Well, now, that’s enough of that citizen activist stuff. Too many hours in Town.
Yesterday I spent some time wetting my feet in the rainy woods, looking for a small reward. It’s mushroom time in the little hidden places. Last week I found a couple of nice messes of Shaggy Manes (Coprinus comatus)
in my Usual Places (that’s a specific as a mushroom hunter ever gets). You have to be quick with Shaggy Manes. They appear, white and frilly, and almost immediately start to decay. You can see that the one on the right in this picture is darkening at the bottom. It won’t be delectable for long. As it melts, releasing its spores on the way, it turns a watery, black ink color. Its other name, the one my mother used when I was a child, is “Inky Cap.” You take them when you see them, hurry home, and do them up in the sauté pan with a bit of butter. They don’t need much else. Serve them on buttered many-grain toast and you will launch into low-earth orbit.
Shaggy Manes favor grassy areas and open leaf litter places so, on my way to town in the afternoon I turned out at a little cemetery enclosed by woods. It was raining. It didn’t matter how high I stepped, my feet were wet through by the time I had crossed half of the low rise to the markers. I was scouting the margins for those white pillars, and not seeing any. Of course, most of the time a mushroom seeker does not see any. It’s like fishing, though. The worst afternoon mushrooming is better than the best afternoon doing much else. The air was fragrant with fallen leaves, rotting fruit, and woodsmoke from nearby farm houses. I detected a whiff of the many, many fungi pushing their way into secret, damp places. Rain pattered through the last leaves of maples. The fronds of Douglas Fir brushed each other in the breeze, making the soft sound of spirits shifting underneath. I love the afternoon light in the fall, how certain colors blaze in the grey of a drizzled day.
From the other side of the fence, a certain near-incandescent flash of gold caught my eye. A scatter of butter on the woods floor. From 50 feet away, I knew what they were: Cantharellus formosus, the Golden Chanterelle. One’s heart leaps to find a new patch of desired edibles. It’s pleasure made of a combination of recognition, sudden joy, and guilt.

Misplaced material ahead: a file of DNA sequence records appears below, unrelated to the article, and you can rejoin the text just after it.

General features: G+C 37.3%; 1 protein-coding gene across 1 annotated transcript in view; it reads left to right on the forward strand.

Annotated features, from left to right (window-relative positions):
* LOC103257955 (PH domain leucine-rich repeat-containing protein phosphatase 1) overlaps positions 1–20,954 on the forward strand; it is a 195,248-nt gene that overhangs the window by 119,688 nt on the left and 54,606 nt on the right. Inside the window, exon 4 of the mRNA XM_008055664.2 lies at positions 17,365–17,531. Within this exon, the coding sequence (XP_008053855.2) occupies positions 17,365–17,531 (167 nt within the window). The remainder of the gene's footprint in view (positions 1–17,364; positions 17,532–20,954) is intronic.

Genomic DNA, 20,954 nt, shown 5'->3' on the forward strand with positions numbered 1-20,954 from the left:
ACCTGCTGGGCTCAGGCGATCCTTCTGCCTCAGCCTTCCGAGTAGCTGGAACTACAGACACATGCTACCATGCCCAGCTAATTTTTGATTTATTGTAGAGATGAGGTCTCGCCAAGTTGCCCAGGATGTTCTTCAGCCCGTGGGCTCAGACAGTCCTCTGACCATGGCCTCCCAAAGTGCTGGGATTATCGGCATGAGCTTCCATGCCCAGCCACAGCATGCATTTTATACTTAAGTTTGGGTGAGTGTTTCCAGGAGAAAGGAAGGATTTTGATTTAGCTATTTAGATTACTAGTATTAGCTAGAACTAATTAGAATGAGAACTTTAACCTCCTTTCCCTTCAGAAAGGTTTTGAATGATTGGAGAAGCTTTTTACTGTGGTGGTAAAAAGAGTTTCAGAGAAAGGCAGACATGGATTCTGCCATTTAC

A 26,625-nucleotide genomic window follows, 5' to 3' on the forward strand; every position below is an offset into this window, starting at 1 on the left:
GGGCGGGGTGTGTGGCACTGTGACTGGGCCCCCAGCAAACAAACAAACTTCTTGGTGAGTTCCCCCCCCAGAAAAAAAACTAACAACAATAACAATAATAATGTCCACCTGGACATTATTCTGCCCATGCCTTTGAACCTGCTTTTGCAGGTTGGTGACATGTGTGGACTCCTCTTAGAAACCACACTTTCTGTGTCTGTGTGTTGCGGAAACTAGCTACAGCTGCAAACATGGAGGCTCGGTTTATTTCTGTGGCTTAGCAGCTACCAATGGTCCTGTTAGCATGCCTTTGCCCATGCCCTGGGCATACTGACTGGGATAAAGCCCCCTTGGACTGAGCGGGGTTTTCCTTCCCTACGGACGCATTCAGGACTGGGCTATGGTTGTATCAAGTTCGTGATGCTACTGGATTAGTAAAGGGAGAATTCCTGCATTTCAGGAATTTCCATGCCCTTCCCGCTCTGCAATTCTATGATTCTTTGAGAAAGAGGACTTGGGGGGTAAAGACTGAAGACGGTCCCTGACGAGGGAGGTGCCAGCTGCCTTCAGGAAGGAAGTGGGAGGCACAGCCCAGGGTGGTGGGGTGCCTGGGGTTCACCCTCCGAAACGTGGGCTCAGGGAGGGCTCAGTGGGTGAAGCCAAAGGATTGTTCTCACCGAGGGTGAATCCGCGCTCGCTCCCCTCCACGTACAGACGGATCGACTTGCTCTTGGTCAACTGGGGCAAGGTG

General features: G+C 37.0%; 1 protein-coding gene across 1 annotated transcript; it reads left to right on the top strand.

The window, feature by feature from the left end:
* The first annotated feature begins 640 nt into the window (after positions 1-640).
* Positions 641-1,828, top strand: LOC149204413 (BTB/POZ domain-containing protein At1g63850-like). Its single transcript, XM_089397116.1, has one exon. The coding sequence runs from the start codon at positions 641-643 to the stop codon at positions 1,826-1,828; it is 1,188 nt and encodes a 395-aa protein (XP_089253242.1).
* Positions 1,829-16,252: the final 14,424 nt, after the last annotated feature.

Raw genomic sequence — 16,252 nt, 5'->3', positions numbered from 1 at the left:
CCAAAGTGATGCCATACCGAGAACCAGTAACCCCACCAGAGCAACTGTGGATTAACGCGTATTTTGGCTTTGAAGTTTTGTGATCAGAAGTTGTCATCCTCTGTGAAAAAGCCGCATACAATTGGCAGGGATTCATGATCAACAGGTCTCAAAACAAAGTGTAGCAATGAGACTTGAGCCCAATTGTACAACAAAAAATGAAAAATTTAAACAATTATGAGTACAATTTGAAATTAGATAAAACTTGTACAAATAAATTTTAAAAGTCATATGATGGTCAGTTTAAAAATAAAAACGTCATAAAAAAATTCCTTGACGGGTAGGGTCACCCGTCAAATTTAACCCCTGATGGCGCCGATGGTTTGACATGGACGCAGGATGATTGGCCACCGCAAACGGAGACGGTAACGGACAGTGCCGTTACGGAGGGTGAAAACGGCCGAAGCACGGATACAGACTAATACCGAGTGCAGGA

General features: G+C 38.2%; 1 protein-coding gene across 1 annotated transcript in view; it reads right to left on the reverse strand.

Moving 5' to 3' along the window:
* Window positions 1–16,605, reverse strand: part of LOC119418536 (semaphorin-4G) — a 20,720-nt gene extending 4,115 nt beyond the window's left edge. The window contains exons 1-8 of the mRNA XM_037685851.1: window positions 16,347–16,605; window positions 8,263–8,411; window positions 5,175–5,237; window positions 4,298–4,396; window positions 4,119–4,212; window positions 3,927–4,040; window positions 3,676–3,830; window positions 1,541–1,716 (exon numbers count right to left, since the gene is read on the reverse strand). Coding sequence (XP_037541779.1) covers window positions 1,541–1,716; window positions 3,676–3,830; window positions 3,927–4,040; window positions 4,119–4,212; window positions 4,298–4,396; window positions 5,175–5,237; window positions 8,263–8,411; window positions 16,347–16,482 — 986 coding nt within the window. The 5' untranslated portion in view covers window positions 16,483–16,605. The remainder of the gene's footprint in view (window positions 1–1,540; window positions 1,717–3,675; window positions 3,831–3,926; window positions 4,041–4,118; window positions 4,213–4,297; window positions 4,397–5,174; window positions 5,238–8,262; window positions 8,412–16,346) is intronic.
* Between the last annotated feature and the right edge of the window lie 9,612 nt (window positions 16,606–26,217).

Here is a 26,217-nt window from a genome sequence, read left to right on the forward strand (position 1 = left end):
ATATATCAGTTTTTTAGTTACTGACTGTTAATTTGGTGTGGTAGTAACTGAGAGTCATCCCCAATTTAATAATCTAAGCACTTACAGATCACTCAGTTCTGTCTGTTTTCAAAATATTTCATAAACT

Guilt, you ask?
Well, the mushrooms are always on the other side of the fence, you know.
That’s why we wear a coat, so we have something to throw over the top wire of a barbed fence.
Let me say now, if you choose to trespass in the chase, it’s an unspoken rule (of course it’s unspoken, given the circumstance!) that you come and go without trace. You do not hurt fences. You do not mess up the woods with your coming and going. If you get hurt, it’s your own thing; you weren’t supposed to be there anyway. You never open gates. You are swift and silent.
So, you toss your coat over the fence wire, step into the forbidden ground, pull your plastic bag from your pocket, and unsheath your mushroom knife. You move, bent low to the forest floor, among the mushrooms, slicing stems and stuffing bodies into the bag. You do not take time to count. You notice the bag is heavy now but, like a card player, you don’t count while you’re sittin’ at the table. You recite poetry in your head:
Whose woods these are I think I know.
His house is in the village though;
He will not see me stopping here…
And you remind yourself that it is always possible to ask for forgiveness. In fact, it might be a good idea, in a Karmic sense, to ask for it even if you don’t get caught.
The bag was heavy. The bag was beautiful. Here are its contents.
When I arrived home with the fruits of my trespass, I was not unwelcome. I was pretty wet, and a little cold. But I warmed later, when we had a dinner of rabbit slow-cooked with dried plums and figs in Marsala, and a side dish of Chanterelle with garlic in a little cream…
It was only the deer were going to eat them anyway.